Whilst in the midst of the recent lockdown, there have been a number of concerns regarding the effect this will have on loneliness. According to the campaign to end loneliness (https://www.campaigntoendloneliness.org/) there are an estimated 9 million people in the UK who experience loneliness on a regular basis. Whilst a lot is mentioned about the older generation being prone to loneliness it is now being felt by younger people in growing numbers. A survey by Action for Children showed that 43% of 17-25 year olds had experienced loneliness. Furthermore 24% of parents felt they were always or often lonely.
Health risks of loneliness
Loneliness carries a significant number of health risks;
- Loneliness can be as bad for your health as smoking 15 cigarettes a day (Holt-Lunstad, 2010)
- Loneliness is more damaging to your health then obesity (Holt-Lunstad 2010)
- Lonely People are at a higher risk from, heart disease, dementia and depression (Cacioppo et al, 2006)
- Loneliness is likely to increase premature death by 29% (Holt-Lunstad, 2015)
From a personal point of view there have been times when I have felt lonely, and although they have only lasted a few weeks or months, I have noticed a change in my mental and physical well-being. Four months of lock down due to Covid-19 has reminded me of what it felt like in not being able to connect with other people.
Re-connecting with people
It might sound obvious, but loneliness is caused by losing connection with other people. There are many reasons for this and everyone has their own way of connecting with others, however I have listed five strategies that have worked for me and I am applying to my daily life as I emerge from isolation.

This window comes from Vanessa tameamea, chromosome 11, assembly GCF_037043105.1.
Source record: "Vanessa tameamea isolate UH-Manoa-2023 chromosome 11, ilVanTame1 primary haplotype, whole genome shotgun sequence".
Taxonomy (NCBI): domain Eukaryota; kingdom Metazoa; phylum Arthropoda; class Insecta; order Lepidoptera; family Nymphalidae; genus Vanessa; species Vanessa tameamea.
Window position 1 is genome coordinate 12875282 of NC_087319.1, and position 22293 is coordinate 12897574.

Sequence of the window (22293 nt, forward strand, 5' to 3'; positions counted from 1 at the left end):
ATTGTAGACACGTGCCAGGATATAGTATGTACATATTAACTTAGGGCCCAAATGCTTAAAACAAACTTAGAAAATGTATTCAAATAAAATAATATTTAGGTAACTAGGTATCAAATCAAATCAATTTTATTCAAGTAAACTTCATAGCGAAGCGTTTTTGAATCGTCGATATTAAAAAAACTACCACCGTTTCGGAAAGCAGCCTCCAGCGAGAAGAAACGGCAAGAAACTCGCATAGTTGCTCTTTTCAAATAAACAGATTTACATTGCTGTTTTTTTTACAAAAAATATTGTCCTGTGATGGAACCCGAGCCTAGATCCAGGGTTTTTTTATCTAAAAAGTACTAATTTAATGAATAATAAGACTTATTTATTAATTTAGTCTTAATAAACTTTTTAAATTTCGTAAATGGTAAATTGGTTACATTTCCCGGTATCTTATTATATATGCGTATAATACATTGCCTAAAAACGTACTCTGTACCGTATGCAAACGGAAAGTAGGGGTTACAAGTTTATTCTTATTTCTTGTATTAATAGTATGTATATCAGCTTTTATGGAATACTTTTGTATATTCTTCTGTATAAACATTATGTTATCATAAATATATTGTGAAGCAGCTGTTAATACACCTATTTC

To do List
When spending time alone it’s very easy to become lethargic and without any kind of daily structure its easy to just procrastinate. The paradox is you have plenty of time on your hands and yet its often difficult to get things done.
During the lockdown I wrote a to-do list every morning. It often had a lot of quite mundane things to do, such as cleaning jobs or what I was going to cook for dinner, but by having a list it gave me a structure to work to. Crossing something off the list, however mundane the task, gave me a feeling of having done something, and helped me to get things done which I could have quite easily have left.
Its so easy and convenient to shop online these days, and you can do it all from the comfort of your home. However, by staying at home and shopping online there is an opportunity missed. I enjoy visiting the local shops, I’ve been doing it so long now that they know me by name and know my shopping habits. But best of all I get to talk to another human, even if it is only a brief hello or a chat about the weather. Barbara Fredrickson in her book Love 2.0 refers to this as a micro moment of love. She argues that any human connection, however brief, triggers a response similar to how we feel when we love someone. That’s not to say we fall in love with everyone we meet but it’s that feeling that we have connected to someone else. She goes on to say that the more of these connections we have the happier we become. So, imagine instead of ordering numerous items from one online store try visiting a handful of local shops and build connections with the people you meet. The British Independent retail association also list a number of other benefits to shopping locally on the website https://bira.co.uk/shop-local/